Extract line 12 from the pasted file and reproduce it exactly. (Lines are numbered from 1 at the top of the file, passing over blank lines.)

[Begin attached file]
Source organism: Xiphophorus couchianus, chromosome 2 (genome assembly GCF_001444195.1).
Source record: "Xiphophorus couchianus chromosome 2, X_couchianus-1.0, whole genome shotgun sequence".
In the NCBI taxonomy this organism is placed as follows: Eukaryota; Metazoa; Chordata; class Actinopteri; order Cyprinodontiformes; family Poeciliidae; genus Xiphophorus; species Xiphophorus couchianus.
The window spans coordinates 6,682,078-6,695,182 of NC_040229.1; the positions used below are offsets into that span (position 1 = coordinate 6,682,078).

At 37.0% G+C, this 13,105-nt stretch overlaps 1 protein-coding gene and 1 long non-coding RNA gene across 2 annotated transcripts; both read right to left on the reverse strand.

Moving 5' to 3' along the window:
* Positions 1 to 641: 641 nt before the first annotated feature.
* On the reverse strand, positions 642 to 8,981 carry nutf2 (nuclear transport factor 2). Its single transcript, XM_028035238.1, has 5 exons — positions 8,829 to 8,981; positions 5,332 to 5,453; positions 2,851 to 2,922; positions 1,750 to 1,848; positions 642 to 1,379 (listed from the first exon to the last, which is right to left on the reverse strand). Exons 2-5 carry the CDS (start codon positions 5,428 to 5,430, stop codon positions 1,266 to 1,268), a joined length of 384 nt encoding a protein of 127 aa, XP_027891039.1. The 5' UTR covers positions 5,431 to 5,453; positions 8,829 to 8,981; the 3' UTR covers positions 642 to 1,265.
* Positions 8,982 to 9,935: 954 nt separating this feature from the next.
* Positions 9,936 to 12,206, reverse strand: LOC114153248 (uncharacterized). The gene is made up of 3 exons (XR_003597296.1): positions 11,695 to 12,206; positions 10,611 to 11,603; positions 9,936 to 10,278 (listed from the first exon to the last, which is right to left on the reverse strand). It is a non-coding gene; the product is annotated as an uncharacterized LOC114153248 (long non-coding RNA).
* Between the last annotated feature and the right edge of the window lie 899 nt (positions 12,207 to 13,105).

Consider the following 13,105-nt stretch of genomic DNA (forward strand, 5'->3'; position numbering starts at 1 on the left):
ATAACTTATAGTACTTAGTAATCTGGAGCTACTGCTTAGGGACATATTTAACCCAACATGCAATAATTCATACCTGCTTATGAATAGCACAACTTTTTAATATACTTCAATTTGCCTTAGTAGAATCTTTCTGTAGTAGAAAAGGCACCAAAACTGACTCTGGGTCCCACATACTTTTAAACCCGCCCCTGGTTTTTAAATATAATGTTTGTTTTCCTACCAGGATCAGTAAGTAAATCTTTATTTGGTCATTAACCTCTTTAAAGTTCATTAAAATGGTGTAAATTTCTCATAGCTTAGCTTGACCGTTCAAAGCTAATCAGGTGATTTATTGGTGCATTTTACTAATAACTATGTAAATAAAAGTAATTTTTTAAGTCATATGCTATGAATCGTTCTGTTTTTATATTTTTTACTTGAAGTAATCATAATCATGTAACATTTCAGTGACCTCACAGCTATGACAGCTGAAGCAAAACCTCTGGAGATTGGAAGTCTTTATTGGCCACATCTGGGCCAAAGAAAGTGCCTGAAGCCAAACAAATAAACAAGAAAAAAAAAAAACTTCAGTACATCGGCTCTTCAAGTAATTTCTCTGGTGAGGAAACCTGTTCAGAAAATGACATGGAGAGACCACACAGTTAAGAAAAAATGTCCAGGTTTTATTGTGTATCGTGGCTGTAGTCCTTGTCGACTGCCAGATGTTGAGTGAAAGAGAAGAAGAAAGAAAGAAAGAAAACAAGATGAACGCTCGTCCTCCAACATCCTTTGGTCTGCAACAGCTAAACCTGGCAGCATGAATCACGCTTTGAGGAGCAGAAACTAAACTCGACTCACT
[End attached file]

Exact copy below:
Consider the following 13,105-nt stretch of genomic DNA (forward strand, 5'->3'; position numbering starts at 1 on the left):